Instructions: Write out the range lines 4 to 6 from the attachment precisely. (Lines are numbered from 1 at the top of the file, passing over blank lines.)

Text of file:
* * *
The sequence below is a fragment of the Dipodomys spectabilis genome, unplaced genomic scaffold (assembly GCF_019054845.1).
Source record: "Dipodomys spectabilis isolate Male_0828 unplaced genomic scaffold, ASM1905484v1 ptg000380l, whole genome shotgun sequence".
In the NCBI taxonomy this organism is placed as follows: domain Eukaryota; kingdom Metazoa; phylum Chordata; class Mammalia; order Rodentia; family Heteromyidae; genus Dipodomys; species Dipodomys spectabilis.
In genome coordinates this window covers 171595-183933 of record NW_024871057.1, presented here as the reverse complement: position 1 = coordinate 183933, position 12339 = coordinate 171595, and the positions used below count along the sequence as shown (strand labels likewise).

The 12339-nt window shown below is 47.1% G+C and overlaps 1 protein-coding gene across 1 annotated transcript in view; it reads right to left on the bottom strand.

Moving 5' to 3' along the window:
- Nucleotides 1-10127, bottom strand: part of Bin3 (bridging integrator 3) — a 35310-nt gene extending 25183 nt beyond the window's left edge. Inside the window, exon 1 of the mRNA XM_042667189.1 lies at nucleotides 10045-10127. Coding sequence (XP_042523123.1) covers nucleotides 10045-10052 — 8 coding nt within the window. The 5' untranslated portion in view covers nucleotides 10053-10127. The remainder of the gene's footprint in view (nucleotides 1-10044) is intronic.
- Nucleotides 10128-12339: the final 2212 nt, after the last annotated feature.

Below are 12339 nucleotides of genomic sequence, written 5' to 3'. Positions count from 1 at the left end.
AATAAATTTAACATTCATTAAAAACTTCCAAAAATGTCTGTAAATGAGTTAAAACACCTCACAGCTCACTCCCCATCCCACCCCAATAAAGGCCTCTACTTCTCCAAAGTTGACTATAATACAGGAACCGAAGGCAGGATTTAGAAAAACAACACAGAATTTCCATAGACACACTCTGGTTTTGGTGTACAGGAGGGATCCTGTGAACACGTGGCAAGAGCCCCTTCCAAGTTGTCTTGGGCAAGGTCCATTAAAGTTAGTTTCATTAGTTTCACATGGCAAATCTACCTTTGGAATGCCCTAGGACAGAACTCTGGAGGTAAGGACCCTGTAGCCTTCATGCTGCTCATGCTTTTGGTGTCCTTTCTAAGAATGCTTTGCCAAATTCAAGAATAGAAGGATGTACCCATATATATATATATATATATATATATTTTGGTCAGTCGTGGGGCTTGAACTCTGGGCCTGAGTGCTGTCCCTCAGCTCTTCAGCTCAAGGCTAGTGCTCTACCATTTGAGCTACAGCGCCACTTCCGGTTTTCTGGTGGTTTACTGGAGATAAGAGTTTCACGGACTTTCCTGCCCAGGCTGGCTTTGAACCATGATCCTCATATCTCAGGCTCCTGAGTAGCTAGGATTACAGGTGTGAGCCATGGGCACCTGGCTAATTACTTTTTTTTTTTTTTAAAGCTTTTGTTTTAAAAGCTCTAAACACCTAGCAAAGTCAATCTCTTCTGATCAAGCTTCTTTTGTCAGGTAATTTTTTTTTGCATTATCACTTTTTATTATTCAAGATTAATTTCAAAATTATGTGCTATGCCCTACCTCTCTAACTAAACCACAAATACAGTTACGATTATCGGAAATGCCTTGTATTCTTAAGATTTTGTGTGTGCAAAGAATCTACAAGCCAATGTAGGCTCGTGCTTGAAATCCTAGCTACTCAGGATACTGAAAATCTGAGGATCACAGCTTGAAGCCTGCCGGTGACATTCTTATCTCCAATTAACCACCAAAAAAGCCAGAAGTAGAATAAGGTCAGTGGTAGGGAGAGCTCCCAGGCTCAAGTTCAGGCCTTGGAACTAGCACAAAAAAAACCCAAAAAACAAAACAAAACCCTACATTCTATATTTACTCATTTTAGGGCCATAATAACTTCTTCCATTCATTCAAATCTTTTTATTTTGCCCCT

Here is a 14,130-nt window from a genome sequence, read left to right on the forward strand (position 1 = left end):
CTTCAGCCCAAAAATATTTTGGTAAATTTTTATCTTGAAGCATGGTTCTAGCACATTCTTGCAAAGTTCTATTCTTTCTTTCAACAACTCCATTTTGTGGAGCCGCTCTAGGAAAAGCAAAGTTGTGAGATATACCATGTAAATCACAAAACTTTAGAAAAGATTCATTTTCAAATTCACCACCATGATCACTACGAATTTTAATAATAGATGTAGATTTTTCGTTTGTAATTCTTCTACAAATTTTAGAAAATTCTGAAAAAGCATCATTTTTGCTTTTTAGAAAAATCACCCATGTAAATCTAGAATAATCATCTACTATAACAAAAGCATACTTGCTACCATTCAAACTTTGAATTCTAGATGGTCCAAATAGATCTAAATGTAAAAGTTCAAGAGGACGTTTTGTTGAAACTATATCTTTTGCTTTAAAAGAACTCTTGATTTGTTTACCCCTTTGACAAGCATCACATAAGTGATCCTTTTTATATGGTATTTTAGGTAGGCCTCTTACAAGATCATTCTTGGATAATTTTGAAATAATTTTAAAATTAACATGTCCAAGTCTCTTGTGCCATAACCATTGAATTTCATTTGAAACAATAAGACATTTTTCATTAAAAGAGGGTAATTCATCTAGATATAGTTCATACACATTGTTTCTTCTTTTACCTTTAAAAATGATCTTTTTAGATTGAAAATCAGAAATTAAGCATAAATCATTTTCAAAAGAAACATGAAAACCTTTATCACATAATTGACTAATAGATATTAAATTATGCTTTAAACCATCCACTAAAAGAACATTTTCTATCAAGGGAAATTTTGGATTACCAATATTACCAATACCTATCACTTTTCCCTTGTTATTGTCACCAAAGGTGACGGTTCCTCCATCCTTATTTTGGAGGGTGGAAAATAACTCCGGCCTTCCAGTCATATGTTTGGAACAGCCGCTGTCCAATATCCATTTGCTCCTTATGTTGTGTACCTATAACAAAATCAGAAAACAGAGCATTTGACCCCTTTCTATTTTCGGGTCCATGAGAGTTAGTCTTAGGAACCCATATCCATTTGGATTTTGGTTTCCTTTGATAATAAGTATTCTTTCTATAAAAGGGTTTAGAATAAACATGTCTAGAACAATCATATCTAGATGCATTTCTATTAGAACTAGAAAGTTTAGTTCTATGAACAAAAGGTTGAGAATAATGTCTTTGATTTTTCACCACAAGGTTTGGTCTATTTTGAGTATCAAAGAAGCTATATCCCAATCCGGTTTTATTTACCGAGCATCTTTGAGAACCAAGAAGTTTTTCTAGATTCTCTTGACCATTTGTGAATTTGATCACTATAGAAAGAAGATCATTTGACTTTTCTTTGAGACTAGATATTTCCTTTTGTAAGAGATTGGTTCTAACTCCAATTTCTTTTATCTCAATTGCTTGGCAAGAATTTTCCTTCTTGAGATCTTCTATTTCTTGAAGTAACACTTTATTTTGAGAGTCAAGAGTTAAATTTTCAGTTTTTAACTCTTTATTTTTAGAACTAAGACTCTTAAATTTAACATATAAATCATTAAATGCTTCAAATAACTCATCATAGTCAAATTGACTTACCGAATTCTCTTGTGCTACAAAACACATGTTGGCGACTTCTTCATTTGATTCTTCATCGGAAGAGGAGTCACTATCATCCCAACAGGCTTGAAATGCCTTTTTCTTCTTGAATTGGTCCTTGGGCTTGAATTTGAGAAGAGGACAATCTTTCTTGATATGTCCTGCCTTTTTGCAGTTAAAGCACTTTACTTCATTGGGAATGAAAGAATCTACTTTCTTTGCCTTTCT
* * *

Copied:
In genome coordinates this window covers 171595-183933 of record NW_024871057.1, presented here as the reverse complement: position 1 = coordinate 183933, position 12339 = coordinate 171595, and the positions used below count along the sequence as shown (strand labels likewise).

The 12339-nt window shown below is 47.1% G+C and overlaps 1 protein-coding gene across 1 annotated transcript in view; it reads right to left on the bottom strand.

Moving 5' to 3' along the window: